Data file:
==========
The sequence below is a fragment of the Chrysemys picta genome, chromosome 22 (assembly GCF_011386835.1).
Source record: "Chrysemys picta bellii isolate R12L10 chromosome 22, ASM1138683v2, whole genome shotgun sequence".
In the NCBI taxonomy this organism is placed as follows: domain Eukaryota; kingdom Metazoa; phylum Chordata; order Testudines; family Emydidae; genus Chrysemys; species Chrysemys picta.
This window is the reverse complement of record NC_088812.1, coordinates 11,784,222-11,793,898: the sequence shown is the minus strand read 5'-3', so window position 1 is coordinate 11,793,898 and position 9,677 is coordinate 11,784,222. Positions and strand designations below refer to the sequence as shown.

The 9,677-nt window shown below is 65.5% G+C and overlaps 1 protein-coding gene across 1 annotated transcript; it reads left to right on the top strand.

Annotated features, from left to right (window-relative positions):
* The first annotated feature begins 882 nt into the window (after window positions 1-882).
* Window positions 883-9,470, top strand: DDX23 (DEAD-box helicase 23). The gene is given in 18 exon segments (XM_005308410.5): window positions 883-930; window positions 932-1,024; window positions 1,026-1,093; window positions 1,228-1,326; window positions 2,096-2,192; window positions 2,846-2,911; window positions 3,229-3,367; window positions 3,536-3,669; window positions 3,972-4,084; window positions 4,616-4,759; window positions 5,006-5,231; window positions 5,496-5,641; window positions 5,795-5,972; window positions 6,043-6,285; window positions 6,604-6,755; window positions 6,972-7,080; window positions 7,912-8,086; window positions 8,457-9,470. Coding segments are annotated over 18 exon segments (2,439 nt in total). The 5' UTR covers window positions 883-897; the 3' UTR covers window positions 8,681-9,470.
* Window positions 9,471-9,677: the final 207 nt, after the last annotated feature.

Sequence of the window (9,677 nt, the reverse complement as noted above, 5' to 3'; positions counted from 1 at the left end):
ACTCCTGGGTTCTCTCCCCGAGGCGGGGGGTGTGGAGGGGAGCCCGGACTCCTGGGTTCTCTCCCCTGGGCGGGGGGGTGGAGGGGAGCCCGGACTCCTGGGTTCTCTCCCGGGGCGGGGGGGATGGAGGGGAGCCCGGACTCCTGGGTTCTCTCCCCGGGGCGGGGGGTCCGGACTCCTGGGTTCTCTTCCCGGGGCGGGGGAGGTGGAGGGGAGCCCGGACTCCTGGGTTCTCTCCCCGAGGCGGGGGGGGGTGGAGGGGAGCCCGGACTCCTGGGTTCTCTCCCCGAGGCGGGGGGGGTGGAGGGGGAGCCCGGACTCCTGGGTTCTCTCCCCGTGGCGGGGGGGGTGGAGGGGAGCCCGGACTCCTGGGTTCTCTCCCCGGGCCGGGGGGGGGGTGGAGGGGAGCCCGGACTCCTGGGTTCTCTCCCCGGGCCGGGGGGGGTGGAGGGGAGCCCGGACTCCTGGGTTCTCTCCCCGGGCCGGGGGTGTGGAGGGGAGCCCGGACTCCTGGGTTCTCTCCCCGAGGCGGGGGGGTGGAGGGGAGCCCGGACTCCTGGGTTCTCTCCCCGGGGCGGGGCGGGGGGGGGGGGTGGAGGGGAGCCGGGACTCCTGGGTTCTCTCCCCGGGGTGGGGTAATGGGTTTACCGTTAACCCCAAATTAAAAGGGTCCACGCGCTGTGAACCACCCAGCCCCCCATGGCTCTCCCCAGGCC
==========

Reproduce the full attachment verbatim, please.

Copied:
The sequence below is a fragment of the Chrysemys picta genome, chromosome 22 (assembly GCF_011386835.1).
Source record: "Chrysemys picta bellii isolate R12L10 chromosome 22, ASM1138683v2, whole genome shotgun sequence".
In the NCBI taxonomy this organism is placed as follows: domain Eukaryota; kingdom Metazoa; phylum Chordata; order Testudines; family Emydidae; genus Chrysemys; species Chrysemys picta.
This window is the reverse complement of record NC_088812.1, coordinates 11,784,222-11,793,898: the sequence shown is the minus strand read 5'-3', so window position 1 is coordinate 11,793,898 and position 9,677 is coordinate 11,784,222. Positions and strand designations below refer to the sequence as shown.

The 9,677-nt window shown below is 65.5% G+C and overlaps 1 protein-coding gene across 1 annotated transcript; it reads left to right on the top strand.

Annotated features, from left to right (window-relative positions):
* The first annotated feature begins 882 nt into the window (after window positions 1-882).
* Window positions 883-9,470, top strand: DDX23 (DEAD-box helicase 23). The gene is given in 18 exon segments (XM_005308410.5): window positions 883-930; window positions 932-1,024; window positions 1,026-1,093; window positions 1,228-1,326; window positions 2,096-2,192; window positions 2,846-2,911; window positions 3,229-3,367; window positions 3,536-3,669; window positions 3,972-4,084; window positions 4,616-4,759; window positions 5,006-5,231; window positions 5,496-5,641; window positions 5,795-5,972; window positions 6,043-6,285; window positions 6,604-6,755; window positions 6,972-7,080; window positions 7,912-8,086; window positions 8,457-9,470. Coding segments are annotated over 18 exon segments (2,439 nt in total). The 5' UTR covers window positions 883-897; the 3' UTR covers window positions 8,681-9,470.
* Window positions 9,471-9,677: the final 207 nt, after the last annotated feature.

Sequence of the window (9,677 nt, the reverse complement as noted above, 5' to 3'; positions counted from 1 at the left end):
ACTCCTGGGTTCTCTCCCCGAGGCGGGGGGTGTGGAGGGGAGCCCGGACTCCTGGGTTCTCTCCCCTGGGCGGGGGGGTGGAGGGGAGCCCGGACTCCTGGGTTCTCTCCCGGGGCGGGGGGGATGGAGGGGAGCCCGGACTCCTGGGTTCTCTCCCCGGGGCGGGGGGTCCGGACTCCTGGGTTCTCTTCCCGGGGCGGGGGAGGTGGAGGGGAGCCCGGACTCCTGGGTTCTCTCCCCGAGGCGGGGGGGGGTGGAGGGGAGCCCGGACTCCTGGGTTCTCTCCCCGAGGCGGGGGGGGTGGAGGGGGAGCCCGGACTCCTGGGTTCTCTCCCCGTGGCGGGGGGGGTGGAGGGGAGCCCGGACTCCTGGGTTCTCTCCCCGGGCCGGGGGGGGGGTGGAGGGGAGCCCGGACTCCTGGGTTCTCTCCCCGGGCCGGGGGGGGTGGAGGGGAGCCCGGACTCCTGGGTTCTCTCCCCGGGCCGGGGGTGTGGAGGGGAGCCCGGACTCCTGGGTTCTCTCCCCGAGGCGGGGGGGTGGAGGGGAGCCCGGACTCCTGGGTTCTCTCCCCGGGGCGGGGCGGGGGGGGGGGGTGGAGGGGAGCCGGGACTCCTGGGTTCTCTCCCCGGGGTGGGGTAATGGGTTTACCGTTAACCCCAAATTAAAAGGGTCCACGCGCTGTGAACCACCCAGCCCCCCATGGCTCTCCCCAGGCC